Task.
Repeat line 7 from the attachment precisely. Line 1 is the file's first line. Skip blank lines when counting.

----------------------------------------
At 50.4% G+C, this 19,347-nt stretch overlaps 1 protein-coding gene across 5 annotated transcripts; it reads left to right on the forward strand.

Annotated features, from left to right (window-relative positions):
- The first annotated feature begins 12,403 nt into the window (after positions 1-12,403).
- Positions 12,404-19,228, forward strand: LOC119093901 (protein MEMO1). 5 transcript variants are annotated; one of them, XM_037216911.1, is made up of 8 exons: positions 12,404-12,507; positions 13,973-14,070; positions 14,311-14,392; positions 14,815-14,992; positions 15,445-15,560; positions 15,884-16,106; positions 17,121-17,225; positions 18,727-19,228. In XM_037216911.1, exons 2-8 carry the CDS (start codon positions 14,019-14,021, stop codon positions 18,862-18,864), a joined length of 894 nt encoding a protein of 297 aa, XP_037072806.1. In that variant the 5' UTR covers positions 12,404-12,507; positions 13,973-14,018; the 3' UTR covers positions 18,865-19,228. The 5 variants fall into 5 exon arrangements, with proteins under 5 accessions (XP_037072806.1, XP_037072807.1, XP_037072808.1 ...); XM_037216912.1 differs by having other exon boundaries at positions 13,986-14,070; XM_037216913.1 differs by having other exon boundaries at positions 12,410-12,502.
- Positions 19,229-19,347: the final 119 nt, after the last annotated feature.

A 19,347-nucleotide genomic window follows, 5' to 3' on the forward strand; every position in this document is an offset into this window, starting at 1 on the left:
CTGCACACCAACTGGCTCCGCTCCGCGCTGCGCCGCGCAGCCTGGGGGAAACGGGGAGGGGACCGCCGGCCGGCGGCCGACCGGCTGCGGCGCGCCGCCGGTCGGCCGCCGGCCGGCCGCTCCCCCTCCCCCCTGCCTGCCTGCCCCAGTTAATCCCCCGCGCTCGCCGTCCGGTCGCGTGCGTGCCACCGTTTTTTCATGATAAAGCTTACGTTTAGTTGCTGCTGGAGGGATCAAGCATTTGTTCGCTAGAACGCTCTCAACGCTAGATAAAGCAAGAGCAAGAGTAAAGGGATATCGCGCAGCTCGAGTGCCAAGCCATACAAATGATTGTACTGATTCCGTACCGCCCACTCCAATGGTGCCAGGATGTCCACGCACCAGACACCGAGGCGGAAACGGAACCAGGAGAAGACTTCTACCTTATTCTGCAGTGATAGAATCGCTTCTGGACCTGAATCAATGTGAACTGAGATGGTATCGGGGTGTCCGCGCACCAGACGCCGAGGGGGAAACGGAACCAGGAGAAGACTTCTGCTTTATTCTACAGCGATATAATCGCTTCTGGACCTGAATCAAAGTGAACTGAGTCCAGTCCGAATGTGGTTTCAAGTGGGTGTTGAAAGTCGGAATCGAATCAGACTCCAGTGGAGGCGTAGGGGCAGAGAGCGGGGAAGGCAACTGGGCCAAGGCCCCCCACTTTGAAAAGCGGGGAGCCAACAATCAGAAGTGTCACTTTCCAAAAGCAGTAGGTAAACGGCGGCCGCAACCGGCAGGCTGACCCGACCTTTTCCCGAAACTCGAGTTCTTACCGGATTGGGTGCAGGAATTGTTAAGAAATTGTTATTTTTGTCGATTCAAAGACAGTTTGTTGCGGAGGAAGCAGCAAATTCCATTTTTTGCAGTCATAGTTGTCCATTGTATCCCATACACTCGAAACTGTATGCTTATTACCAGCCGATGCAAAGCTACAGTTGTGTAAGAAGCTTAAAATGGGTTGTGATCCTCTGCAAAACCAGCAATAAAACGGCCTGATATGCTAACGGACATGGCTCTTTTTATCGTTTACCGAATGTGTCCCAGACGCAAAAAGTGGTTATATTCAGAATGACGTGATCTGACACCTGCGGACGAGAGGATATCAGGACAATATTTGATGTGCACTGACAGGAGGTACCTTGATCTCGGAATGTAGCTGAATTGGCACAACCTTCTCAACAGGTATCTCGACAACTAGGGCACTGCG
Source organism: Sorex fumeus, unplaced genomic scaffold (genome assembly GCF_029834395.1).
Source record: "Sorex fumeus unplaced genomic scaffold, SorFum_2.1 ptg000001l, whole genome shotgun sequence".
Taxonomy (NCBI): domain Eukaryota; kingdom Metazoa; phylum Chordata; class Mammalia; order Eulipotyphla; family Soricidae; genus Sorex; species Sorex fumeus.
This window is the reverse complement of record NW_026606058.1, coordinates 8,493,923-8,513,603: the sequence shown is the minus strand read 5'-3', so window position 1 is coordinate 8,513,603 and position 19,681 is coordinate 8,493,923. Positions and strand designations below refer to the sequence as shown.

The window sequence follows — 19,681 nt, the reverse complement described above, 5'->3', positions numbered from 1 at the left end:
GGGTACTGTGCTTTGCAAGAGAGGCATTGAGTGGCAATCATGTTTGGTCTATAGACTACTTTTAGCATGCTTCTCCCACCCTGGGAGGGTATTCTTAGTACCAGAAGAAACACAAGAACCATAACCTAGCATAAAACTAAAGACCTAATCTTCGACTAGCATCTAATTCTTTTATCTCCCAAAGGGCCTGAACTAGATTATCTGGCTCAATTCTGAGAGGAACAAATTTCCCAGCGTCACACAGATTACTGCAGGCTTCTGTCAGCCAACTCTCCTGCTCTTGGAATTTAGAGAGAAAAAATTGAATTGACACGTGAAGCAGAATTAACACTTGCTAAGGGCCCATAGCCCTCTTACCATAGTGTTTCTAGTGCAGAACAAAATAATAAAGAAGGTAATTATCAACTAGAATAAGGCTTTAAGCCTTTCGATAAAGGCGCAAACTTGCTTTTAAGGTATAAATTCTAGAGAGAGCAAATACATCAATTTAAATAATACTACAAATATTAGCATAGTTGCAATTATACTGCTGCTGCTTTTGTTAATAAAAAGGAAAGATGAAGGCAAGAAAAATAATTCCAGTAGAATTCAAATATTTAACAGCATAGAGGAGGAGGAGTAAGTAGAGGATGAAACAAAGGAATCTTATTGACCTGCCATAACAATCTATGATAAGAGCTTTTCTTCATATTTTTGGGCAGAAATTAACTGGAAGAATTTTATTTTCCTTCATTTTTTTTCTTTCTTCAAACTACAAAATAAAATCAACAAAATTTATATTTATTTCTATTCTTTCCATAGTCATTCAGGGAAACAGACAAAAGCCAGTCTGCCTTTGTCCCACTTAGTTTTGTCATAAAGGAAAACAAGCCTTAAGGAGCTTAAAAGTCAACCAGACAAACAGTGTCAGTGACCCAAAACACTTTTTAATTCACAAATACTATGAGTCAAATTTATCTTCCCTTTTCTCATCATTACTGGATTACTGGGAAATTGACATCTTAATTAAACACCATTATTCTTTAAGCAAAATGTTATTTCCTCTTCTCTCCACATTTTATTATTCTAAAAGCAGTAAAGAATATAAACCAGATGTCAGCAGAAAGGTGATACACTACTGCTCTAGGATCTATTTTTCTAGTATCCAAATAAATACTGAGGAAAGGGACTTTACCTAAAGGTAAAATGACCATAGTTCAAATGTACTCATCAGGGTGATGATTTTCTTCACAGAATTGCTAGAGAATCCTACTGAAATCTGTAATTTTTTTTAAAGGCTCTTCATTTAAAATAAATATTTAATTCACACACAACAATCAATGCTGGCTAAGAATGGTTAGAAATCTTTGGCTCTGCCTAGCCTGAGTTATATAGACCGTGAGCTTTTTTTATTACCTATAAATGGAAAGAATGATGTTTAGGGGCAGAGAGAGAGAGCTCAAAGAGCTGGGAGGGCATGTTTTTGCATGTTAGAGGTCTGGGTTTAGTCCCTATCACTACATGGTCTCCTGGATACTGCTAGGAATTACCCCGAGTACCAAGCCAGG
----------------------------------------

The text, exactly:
CTGCACACCAACTGGCTCCGCTCCGCGCTGCGCCGCGCAGCCTGGGGGAAACGGGGAGGGGACCGCCGGCCGGCGGCCGACCGGCTGCGGCGCGCCGCCGGTCGGCCGCCGGCCGGCCGCTCCCCCTCCCCCCTGCCTGCCTGCCCCAGTTAATCCCCCGCGCTCGCCGTCCGGTCGCGTGCGTGCCACCGTTTTTTCATGATAAAGCTTACGTTTAGTTGCTGCTGGAGGGATCAAGCATTTGTTCGCTAGAACGCTCTCAACGCTAGATAAAGCAAGAGCAAGAGTAAAGGGATATCGCGCAGCTCGAGTGCCAAGCCATACAAATGATTGTACTGATTCCGTACCGCCCACTCCAATGGTGCCAGGATGTCCACGCACCAGACACCGAGGCGGAAACGGAACCAGGAGAAGACTTCTACCTTATTCTGCAGTGATAGAATCGCTTCTGGACCTGAATCAATGTGAACTGAGATGGTATCGGGGTGTCCGCGCACCAGACGCCGAGGGGGAAACGGAACCAGGAGAAGACTTCTGCTTTATTCTACAGCGATATAATCGCTTCTGGACCTGAATCAAAGTGAACTGAGTCCAGTCCGAATGTGGTTTCAAGTGGGTGTTGAAAGTCGGAATCGAATCAGACTCCAGTGGAGGCGTAGGGGCAGAGAGCGGGGAAGGCAACTGGGCCAAGGCCCCCCACTTTGAAAAGCGGGGAGCCAACAATCAGAAGTGTCACTTTCCAAAAGCAGTAGGTAAACGGCGGCCGCAACCGGCAGGCTGACCCGACCTTTTCCCGAAACTCGAGTTCTTACCGGATTGGGTGCAGGAATTGTTAAGAAATTGTTATTTTTGTCGATTCAAAGACAGTTTGTTGCGGAGGAAGCAGCAAATTCCATTTTTTGCAGTCATAGTTGTCCATTGTATCCCATACACTCGAAACTGTATGCTTATTACCAGCCGATGCAAAGCTACAGTTGTGTAAGAAGCTTAAAATGGGTTGTGATCCTCTGCAAAACCAGCAATAAAACGGCCTGATATGCTAACGGACATGGCTCTTTTTATCGTTTACCGAATGTGTCCCAGACGCAAAAAGTGGTTATATTCAGAATGACGTGATCTGACACCTGCGGACGAGAGGATATCAGGACAATATTTGATGTGCACTGACAGGAGGTACCTTGATCTCGGAATGTAGCTGAATTGGCACAACCTTCTCAACAGGTATCTCGACAACTAGGGCACTGCG